The role of chromatin modifiers and DNA methylation in transcription regulation during cardiac hypertrophy
2017-02-09T03:11:35Z (GMT) by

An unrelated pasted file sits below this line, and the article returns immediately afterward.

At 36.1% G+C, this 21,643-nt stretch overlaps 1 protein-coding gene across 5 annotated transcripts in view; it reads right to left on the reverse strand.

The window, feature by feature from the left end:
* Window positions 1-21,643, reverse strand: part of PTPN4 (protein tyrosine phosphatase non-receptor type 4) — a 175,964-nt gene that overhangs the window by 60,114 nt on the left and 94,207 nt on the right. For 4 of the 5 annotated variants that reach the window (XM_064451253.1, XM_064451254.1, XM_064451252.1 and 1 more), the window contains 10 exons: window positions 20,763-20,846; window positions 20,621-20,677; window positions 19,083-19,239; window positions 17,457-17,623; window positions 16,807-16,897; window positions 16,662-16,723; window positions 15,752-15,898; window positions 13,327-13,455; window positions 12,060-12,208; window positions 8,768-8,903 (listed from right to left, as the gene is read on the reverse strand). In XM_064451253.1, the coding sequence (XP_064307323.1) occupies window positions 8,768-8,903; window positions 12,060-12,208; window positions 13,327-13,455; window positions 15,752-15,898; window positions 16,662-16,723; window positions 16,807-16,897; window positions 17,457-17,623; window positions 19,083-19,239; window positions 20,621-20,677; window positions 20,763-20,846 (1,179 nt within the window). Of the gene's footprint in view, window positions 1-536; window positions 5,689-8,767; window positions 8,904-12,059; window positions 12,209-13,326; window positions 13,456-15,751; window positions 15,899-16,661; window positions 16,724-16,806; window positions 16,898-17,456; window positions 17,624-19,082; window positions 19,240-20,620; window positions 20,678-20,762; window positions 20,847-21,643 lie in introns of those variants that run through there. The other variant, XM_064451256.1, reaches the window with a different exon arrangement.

At the cellular level, the hypertrophied myocardium is characterized by profound changes in gene transcription. Published literature suggests that histone acetylation/methylation as well as SWI/SNF chromatin remodeling factors may play a role in transcription regulation during cardiac hypertrophy. In addition, histone deacetylase inhibitors (HDACi) are able to attenuate cardiac hypertrophy and the gene program that accompanies the stressed heart. In this thesis, the role of chromatin modification as well as DNA methylation in gene regulation was explored in animal models of cardiac hypertrophy by defining protein-protein and protein-DNA complexes. SWI/SNF protein complexes were examined using coimmunoprecipitation with the SWI/SNF determinant, BRG1, coupled to mass spectrometry (ms). Due to the unexpected limitation of MALDI-ToF-tof ms and the abundance of contractile proteins in the heart, nuclear proteins of interest, including BRG1, could not be detected. An alternative approach was to examine protein-DNA complexes using chromatin immunoprecipitation (ChIP). Histone H3 lysine 9/14 acetylation (H3K9/K14ac) was characterized by massive parallel sequencing (ChIP-Seq), whereas gene expression changes determined by microarray. A mouse model of transverse aortic constriction (TAC) allowed investigation of cardiac hypertrophy, which was attenuated by the HDAC inhibitor, Trichostatin A (TSA). In response to TAC, the majority of genes have reduced H3K9/K14ac content on their promoters. Although TSA induced an increase in global H3K9/K14ac, gene promoters were also hypoacetylated. Differential H3K9/K14ac on a promoter did not necessarily correspond to alterations in gene expression during TAC or TSA prevention. We next focused on gene regulatory epigenetic changes on SERCA2a (a gene target identified from H3K9/K14ac ChIP-Seq). In response to TAC-induced-pathological hypertrophy, reduction in active histone marks as well as enrichment of repressive marks was consistent with suppression of SERCA2a gene expression. In the constitutively active PI3K animals (model of physiological hypertrophy), reduced histone H3 lysine 9 trimethylation (H3K9me3) levels were also associated with SERCA2a gene activation. Taken together, these experimental results suggest that the contribution of H3K9/K14ac to gene expression is not straightforward in the stressed heart. In addition, the data suggests a surprising complexity of gene regulation events that go beyond the traditional view of HDACi mediated histone hyperacetylation in cardiac hypertrophy.